Courses
Courses for Kids
Free study material
Offline Centres
More
Store Icon
Store

Chiral Centre and Enantiomers - JEE Important Topic

ffImage
Last updated date: 13th Jul 2024
Total views: 89.1k
Views today: 0.89k
hightlight icon
highlight icon
highlight icon
share icon
copy icon

Introduction to Chiral Compounds

The word chiral originates from an ancient Greek word ‘cheir’ meaning hand. A compound or a molecule is said to be chiral when they have a non-superimposable mirror image. This means the compound cannot be superimposed on its mirror image; that is, they do not overlap one another. A chiral compound is capable of existing in two configurations, that is as two stereoisomers. These forms are non-superimposable mirror images of each other and are called enantiomers.           


Chirality Definition along with Examples

Chirality is the geometric property of chiral molecules. Chiral molecules lack symmetry elements. They do not have a plane or centre of symmetry. A plane of symmetry or centre of symmetry is an imaginary line or a plane that divides the molecule into two equal halves such that they are mirror images of each other. The existence of chirality in a molecule is mainly due to the presence of a chiral centre. 


Chiral centre, also known as chirality centre or asymmetric centre of an atom, is an atom in a molecule that is attached to four different chemical species or functional groups in a spatial arrangement such that it can exist as two enantiomers.


Example 1: Human hand is the best example of chirality. The left hand is a non-superimposable mirror image of the right hand and vice versa. When the right hand is placed on the left hand or the other way round, they do not superimpose. It is impossible for them to coincide with one another irrespective of their orientation.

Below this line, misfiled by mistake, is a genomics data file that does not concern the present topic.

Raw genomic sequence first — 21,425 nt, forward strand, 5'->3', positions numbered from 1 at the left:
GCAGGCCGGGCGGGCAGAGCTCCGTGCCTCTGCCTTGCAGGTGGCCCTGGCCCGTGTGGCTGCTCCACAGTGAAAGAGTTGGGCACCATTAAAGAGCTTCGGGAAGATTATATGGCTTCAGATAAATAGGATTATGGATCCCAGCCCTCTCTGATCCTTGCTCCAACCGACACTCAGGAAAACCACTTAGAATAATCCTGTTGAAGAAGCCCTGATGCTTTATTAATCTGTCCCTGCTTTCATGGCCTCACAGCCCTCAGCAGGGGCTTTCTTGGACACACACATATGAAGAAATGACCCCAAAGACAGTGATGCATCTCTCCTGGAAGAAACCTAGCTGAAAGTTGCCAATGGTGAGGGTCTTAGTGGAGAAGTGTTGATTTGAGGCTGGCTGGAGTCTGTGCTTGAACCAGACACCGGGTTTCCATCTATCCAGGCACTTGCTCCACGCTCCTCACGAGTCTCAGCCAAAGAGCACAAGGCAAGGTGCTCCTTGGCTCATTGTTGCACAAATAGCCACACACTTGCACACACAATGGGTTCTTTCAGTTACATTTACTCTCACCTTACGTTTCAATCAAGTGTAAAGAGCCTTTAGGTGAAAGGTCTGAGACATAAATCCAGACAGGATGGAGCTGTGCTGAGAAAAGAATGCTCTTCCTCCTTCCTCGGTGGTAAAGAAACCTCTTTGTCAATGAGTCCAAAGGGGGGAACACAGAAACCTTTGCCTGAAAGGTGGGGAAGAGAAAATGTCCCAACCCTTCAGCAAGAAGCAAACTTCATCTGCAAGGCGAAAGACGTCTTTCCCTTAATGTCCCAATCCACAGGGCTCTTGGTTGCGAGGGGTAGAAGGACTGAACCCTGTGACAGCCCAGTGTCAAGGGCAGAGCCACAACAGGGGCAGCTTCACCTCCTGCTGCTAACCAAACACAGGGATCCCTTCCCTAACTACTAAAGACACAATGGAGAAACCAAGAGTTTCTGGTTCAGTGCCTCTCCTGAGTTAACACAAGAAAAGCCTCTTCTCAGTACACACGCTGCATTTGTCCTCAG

Hand as an Example of Chirality


Hand as an Example of Chirality 


Example 2: Butan-2-ol and its mirror image are non-superimposable. Therefore it is a chiral compound. 


Butan-2-ol Showing Chirality


Butan-2-ol Showing Chirality


Chiral Carbon

Now that we understand chirality, we can answer the question: what is a chiral carbon? Chiral carbon, also known as asymmetric carbon or stereogenic carbon, is a carbon atom attached to 4 different types of atoms or functional groups that are placed at four corners of a tetrahedron in space. 


Example: Carbon number 2 of 2-butanol is a chiral carbon because it is attached to 4 different substituent groups that are: a hydrogen (-H) atom, ethyl (-CH2CH3) group, a hydroxyl (-OH), and a methyl (-CH3group.   


2-butanol with a Chiral Carbon


2-butanol with a Chiral Carbon

    

Difference between Chiral and Achiral Molecules

Chiral Molecules

Achiral Molecules

Molecules and their mirror image are non-superimposable. 

Molecules and their mirror image are superimposable. 

They are always asymmetric at one centre.

They are always symmetric at all centres.

Has no plane of symmetry. 

Has a plane of symmetry. 

They are optically active.

They are optically inactive.

Chiral examples: 2-butanol and bromochlorofluoromethane.

Achiral examples: (meso)-2,3-dibromobutane and dichlorofluoromethane. 


Optical Activity 

Optical activity is defined as the ability of a chiral compound to rotate the plane of plane-polarized light passed through it. Based on the direction of rotation of the plane polarized light, a chiral molecule can be classified as dextrorotatory and levorotatory. 


If the plane polarized light is rotated by an enantiomer in a clockwise direction, it is dextrorotatory (dexter meaning right in Latin). It is denoted by the prefix d- or (+)- .